Meditations on the Pound Cake Lady
Working to lower diabetes stress levels without succumbing to cake.
By Walt Raleigh
When we last spoke, I was a middle-aged middle manager coping with some chronic health issues (including type 2 diabetes). Stress levels were high while living and working in New York City.
Breakfast on Saturday mornings in New York was bagels and strong coffee, the glycemic index of boiled and baked bread be damned.
Since then, the Raleigh family has moved to, well, Raleigh. Okay, not quite: we've relocated to North Carolina's Research Triangle Park. We've gone from a cramped and chaotic little Greenwich Village apartment (500 square feet if you grade on a curve) to a tidy little two-bedroom cottage in Chapel Hill that's three times as large.
I've kept the NYC-based job, but telecommute much of the time. We bought bicycles, and I actually ride mine around the neighborhood. And breakfast on Saturday mornings is no longer the most dangerous part of the day, ingestion-wise. The bagels you get down here are okay, but I'm never tempted to gorge on them.
We eat a healthy breakfast at our favorite diner in town ...
And then, fatally, we walk down the street to the Farmer's Market.
The Carrboro Farmer's Market is a scene. Someone homesick for northern California would find it as rejuvenating as an oxygen tent - local farmers, dairymen, cooks and artisans along with the bien-pensant population of the area, everybody getting their locavore on.
We loaded up on tomatoes, cucumbers, peppers, salad greens, all locally grown and all absolutely bursting with flavor. So far, so healthy.
But then there's the Pound Cake Lady. Mrs. Parrish has been selling pound cakes at the Carrboro Farmer's Market for a long time now, and her caramel-iced pound cake is to die for.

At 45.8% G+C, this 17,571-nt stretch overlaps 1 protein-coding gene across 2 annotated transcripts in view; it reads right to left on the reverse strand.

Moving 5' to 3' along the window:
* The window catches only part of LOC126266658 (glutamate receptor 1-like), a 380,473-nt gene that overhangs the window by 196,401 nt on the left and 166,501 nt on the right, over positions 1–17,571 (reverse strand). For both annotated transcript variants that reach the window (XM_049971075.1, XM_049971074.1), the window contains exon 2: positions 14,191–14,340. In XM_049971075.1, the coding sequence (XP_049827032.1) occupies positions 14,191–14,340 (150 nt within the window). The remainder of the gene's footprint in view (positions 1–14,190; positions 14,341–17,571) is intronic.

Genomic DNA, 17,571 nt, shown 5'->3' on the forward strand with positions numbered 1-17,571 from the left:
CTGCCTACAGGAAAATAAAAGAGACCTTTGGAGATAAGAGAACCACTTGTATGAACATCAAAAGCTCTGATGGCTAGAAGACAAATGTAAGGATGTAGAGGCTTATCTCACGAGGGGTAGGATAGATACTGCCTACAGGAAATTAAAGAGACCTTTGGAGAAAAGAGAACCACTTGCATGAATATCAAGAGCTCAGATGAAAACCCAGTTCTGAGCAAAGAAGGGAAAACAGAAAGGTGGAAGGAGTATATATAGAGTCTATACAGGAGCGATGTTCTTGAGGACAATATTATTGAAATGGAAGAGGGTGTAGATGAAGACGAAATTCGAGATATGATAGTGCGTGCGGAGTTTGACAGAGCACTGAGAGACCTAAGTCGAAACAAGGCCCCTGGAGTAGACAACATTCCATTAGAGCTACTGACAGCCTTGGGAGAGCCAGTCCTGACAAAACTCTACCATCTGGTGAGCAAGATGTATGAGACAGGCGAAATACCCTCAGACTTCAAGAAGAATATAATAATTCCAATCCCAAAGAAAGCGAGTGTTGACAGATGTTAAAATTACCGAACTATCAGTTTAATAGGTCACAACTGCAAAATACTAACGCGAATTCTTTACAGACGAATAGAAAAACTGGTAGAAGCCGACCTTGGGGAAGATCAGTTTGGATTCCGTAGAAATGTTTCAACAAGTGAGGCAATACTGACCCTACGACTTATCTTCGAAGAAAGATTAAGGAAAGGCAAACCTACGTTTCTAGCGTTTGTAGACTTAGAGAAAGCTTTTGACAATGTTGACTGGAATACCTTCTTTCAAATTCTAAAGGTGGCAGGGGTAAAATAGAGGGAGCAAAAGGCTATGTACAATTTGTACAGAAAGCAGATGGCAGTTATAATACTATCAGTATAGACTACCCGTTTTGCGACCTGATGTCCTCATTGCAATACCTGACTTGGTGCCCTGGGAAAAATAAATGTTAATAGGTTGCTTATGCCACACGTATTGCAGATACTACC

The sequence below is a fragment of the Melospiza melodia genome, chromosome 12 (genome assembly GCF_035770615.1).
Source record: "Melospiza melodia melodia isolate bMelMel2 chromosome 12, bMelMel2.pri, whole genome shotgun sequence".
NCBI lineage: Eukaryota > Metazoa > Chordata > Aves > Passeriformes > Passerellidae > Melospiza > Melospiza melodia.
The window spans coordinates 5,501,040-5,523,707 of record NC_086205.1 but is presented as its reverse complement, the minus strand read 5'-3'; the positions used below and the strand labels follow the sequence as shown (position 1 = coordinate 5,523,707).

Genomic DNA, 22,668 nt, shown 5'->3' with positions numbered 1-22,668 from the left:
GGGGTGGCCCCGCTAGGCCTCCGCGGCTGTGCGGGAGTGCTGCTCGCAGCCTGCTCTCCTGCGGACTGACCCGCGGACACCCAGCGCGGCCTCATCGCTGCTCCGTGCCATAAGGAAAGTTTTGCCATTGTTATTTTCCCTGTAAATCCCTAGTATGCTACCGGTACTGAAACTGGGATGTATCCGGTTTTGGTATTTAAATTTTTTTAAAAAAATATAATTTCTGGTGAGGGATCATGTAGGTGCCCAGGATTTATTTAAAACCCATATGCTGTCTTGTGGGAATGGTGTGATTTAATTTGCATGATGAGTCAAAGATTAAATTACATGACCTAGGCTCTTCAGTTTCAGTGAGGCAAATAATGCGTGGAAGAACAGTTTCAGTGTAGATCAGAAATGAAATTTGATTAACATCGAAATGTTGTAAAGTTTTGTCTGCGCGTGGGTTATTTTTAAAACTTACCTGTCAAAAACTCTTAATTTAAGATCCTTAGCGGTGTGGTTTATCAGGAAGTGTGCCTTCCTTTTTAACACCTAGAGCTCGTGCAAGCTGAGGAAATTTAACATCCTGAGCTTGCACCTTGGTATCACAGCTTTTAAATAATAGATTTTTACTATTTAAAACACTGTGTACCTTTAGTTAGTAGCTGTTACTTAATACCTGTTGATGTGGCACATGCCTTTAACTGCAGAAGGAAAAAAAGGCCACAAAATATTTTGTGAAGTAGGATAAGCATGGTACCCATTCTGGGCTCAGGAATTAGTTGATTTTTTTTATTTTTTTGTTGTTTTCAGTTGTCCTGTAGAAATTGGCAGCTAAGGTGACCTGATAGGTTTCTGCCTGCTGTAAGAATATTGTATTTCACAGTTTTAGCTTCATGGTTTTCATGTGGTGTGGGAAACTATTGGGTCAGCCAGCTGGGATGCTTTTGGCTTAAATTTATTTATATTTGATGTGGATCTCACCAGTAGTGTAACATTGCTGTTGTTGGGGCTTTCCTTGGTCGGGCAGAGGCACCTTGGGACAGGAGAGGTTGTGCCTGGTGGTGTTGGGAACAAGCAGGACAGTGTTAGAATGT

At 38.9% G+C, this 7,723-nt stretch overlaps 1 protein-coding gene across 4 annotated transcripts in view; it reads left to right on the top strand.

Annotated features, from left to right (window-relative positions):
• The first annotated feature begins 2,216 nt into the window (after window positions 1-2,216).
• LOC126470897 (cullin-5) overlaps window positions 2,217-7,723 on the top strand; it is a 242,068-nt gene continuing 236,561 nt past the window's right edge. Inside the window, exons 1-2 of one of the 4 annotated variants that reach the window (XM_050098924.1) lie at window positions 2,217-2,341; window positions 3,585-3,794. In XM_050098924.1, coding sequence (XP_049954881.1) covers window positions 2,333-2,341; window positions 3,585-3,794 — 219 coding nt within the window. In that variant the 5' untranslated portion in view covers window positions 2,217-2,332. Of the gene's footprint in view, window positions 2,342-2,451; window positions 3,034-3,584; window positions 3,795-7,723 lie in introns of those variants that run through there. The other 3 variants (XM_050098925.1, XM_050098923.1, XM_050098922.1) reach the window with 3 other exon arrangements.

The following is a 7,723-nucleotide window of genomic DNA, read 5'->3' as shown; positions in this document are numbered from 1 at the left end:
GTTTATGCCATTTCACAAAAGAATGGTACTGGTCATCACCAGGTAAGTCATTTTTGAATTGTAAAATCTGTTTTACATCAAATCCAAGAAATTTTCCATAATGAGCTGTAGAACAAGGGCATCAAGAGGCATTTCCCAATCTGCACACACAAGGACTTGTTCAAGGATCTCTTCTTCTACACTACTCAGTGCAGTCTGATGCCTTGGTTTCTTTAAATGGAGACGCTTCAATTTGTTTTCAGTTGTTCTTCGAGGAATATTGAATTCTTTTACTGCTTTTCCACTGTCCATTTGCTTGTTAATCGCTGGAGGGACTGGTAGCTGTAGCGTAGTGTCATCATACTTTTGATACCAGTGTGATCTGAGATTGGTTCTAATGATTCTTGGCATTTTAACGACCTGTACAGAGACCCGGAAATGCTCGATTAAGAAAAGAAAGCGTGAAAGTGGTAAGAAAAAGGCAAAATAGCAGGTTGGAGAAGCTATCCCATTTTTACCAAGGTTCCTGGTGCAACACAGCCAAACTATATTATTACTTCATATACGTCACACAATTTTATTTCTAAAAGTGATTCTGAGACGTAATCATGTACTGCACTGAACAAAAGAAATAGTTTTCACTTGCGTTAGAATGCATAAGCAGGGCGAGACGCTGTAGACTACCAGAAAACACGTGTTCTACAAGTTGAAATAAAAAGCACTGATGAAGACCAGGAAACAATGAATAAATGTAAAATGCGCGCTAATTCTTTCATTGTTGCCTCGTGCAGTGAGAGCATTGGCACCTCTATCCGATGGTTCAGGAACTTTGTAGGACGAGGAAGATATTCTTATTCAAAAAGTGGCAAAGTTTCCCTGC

I try to buy only in small quantities and when I will have help eating it. If a big hunk of that stuff is lying around my kitchen, there goes my target A1C number.
You know, now that I have a bigger kitchen and can cook more, we are actually eating pretty well. Healthier, I mean, than a lot of the restaurant food we were ingesting in New York.
The biggest difference in my life since we moved to NC?
In New York City, if I had to meet a stranger in a public place (happens more often than you think - first business dinner with someone you've only spoken to on the phone, for example) I'd tell them "I'm a tall fat guy with a bad haircut" - and in a stylish Manhattan crowd, they almost couldn't miss me. Down here, enough people look like me that it's not a useful distinguisher.
But seriously, folks. The biggest difference in my life - and in my diabetes? Stress reduction.
And the move is a big part of that - because of all the follow-on benefits it provided in terms of improved diet and exercise opportunities. Also, it won't surprise you to learn that Chapel Hill is a generally less stressful place to live than Manhattan.
If I can just resist the unholy temptations of the Pound Cake Lady.
dLife's Daily Living columnists are not all medical experts, but everyday people living with diabetes and sharing their personal experiences. While their method of diabetes management may work for them, everyone is different. Please consult with your diabetes care team to find out what will work best for you.
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